Arsenal will be first Premier League side to see fans return but many must wait


Fans will next week return to the Emirates, the London Stadium and Twickenham in limited numbers but many grounds, including at half of all Premier League clubs, will remain closed.

The government’s new coronavirus restrictions left 51 of the 104 clubs across the Premier League, EFL and Women’s Super League able to host a maximum of 2,000 supporters. All the Premier League teams in the south plus those in Liverpool can welcome back fans. The Leeds manager, Marcelo Bielsa, claimed clubs unable to do so were being “penalised”.

Arsenal’s Europa League tie against Rapid Vienna next Thursday will be the first competitive match featuring a Premier League side to have supporters present since March. The club announced tickets would be available on a “first come, first served basis” to gold and platinum members only, and said: “We can’t wait to welcome our fans back home for what will be a historic moment for the club.”

West Ham v Manchester United on Saturday 5 December will be the first Premier League match to welcome supporters, though Manchester United will not be able to host fans because they are among the clubs under tier 3 restrictions which prohibit attendance at elite sport events.

Bielsa was unimpressed by the news, suggesting that Leeds and many other clubs were being treated unfairly.

“It shouldn’t be about the category, or the consequences of being in a category, it should be about trying to maintain the competition as equal as possible with things that are controllable,” Bielsa said. “The presence of fans has an effect on the results.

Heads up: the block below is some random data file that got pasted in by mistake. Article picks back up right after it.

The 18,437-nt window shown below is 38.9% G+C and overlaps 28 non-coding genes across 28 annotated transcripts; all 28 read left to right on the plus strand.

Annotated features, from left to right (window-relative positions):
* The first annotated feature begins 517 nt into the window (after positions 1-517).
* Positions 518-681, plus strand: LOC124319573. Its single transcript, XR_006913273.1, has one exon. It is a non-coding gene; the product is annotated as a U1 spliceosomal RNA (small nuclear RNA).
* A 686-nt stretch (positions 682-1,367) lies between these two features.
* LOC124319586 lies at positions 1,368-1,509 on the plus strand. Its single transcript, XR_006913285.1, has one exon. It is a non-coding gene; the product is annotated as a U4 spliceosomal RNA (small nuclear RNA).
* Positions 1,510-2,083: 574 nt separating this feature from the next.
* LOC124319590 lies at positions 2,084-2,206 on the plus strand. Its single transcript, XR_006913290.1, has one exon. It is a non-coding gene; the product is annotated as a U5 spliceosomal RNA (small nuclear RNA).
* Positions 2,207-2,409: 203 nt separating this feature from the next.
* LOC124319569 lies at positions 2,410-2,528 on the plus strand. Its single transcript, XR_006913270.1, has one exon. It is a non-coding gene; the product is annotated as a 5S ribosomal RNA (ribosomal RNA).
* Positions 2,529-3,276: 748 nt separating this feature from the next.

“What the organisation says is people who are from places where there’s a higher risk of infection, it means they will be penalised.”

In rugby union, 400 of the 2,000 tickets for England’s Autumn Nations Cup final match on 6 December will be handed to NHS workers, the RFU confirmed, after Twickenham was cleared to allow crowds. Seven Premiership clubs will be able admit fans too, with Worcester the first to do so against Bath on 5 December.

In horse racing there are hopes that several important meetings before the end of the year will be able to admit punters. Sandown, Cheltenham and Kempton, which have major fixtures in the next month, are in tier 2 areas, as is Ascot, which has an important Saturday raceday just before Christmas.

Clubs across different sports will be in discussion with their local safety advisory groups over the details of ensuring events are Covid-secure, and the government confirmed it would be up to individual sports to decide on certain aspects of their policies, including the wearing of masks.

The EFL, which will not be moving matches next week to enable fans to attend, wants supporters to be able to do without masks in outdoor areas. It is set to confirm a policy in the next 48 hours. The Racecourse Association has asked that fans attending meetings wear a mask “at all times” except when eating or drinking.